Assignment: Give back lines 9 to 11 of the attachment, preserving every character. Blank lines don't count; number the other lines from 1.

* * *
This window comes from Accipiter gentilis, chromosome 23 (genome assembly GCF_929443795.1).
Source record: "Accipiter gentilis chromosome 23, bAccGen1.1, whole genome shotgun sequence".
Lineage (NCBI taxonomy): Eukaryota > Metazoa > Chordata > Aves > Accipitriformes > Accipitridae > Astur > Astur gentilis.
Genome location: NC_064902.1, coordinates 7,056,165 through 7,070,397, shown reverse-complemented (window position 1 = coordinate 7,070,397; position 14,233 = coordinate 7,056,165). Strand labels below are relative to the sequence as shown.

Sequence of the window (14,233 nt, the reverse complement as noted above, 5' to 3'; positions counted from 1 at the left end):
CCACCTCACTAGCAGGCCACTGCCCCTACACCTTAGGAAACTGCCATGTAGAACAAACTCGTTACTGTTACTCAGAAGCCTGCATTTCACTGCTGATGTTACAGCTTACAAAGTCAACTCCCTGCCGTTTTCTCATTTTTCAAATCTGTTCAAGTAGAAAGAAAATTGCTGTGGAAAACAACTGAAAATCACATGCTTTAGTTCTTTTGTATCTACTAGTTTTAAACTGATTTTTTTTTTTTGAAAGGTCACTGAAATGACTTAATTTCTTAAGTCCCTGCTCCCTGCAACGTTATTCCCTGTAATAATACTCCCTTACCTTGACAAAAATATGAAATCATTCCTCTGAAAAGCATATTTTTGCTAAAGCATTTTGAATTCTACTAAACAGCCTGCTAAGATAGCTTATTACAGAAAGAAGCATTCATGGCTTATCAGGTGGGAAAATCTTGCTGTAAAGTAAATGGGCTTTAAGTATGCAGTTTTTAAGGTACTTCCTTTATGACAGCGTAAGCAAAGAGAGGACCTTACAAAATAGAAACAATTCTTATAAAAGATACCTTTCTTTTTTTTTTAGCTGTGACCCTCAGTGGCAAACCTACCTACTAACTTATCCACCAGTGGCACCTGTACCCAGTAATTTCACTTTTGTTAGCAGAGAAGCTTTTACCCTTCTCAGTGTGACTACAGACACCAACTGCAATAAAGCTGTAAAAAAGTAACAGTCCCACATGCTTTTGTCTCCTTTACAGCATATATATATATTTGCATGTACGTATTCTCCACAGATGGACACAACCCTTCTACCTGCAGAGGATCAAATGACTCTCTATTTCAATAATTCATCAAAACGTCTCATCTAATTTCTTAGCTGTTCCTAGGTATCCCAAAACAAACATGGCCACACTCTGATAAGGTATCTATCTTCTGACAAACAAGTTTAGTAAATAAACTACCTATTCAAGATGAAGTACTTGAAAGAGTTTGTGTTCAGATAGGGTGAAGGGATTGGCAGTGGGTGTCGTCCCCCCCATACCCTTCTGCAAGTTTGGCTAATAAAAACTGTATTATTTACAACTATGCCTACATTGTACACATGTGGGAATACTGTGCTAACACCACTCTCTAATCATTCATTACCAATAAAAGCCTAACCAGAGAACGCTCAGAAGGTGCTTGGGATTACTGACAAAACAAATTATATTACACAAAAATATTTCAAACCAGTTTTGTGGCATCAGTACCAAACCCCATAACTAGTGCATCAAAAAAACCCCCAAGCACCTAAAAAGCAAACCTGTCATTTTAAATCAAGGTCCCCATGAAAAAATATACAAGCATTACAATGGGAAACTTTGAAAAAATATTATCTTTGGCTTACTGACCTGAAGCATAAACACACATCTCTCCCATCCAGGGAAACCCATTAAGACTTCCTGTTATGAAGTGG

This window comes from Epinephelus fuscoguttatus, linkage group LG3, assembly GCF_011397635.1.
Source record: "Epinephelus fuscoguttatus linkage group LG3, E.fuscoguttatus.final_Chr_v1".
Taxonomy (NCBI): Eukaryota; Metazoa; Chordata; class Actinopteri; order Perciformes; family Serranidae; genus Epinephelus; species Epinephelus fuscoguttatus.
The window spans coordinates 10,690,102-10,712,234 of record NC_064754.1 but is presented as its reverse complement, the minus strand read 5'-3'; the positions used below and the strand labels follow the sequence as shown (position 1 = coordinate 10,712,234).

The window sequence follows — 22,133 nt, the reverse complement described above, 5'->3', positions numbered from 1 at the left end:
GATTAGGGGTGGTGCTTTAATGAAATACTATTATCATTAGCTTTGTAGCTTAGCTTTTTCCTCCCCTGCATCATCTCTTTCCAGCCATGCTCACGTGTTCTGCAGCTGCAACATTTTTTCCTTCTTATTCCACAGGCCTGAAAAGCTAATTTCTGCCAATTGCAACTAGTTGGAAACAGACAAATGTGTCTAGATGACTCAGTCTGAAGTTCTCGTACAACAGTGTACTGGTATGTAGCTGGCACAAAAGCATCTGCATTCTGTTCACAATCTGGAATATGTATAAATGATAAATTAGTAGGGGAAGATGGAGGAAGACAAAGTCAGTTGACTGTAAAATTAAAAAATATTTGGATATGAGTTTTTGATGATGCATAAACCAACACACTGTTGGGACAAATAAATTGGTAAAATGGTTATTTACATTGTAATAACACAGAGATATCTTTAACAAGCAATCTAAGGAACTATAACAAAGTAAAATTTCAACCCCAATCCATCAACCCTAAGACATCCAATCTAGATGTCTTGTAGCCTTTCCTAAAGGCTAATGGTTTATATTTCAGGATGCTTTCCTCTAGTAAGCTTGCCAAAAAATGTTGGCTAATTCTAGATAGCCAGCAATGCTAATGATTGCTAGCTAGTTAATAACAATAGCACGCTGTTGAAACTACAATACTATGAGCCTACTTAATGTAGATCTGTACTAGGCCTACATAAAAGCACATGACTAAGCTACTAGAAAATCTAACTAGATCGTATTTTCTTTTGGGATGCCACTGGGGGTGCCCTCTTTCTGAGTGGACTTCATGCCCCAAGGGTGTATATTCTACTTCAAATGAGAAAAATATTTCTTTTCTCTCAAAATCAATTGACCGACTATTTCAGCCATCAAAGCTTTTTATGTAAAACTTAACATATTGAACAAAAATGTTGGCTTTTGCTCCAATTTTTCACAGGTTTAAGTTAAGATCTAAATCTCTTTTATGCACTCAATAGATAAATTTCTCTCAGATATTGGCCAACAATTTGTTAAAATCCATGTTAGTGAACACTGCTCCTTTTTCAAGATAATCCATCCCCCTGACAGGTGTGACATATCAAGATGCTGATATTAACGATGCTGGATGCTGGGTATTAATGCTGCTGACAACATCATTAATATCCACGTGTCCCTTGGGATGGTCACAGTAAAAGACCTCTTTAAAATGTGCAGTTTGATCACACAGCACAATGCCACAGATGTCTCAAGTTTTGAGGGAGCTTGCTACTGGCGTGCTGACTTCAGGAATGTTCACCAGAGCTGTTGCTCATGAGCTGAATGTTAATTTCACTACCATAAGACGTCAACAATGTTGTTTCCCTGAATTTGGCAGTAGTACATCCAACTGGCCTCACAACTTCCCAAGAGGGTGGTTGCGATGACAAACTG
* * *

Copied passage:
Taxonomy (NCBI): Eukaryota; Metazoa; Chordata; class Actinopteri; order Perciformes; family Serranidae; genus Epinephelus; species Epinephelus fuscoguttatus.
The window spans coordinates 10,690,102-10,712,234 of record NC_064754.1 but is presented as its reverse complement, the minus strand read 5'-3'; the positions used below and the strand labels follow the sequence as shown (position 1 = coordinate 10,712,234).

The window sequence follows — 22,133 nt, the reverse complement described above, 5'->3', positions numbered from 1 at the left end: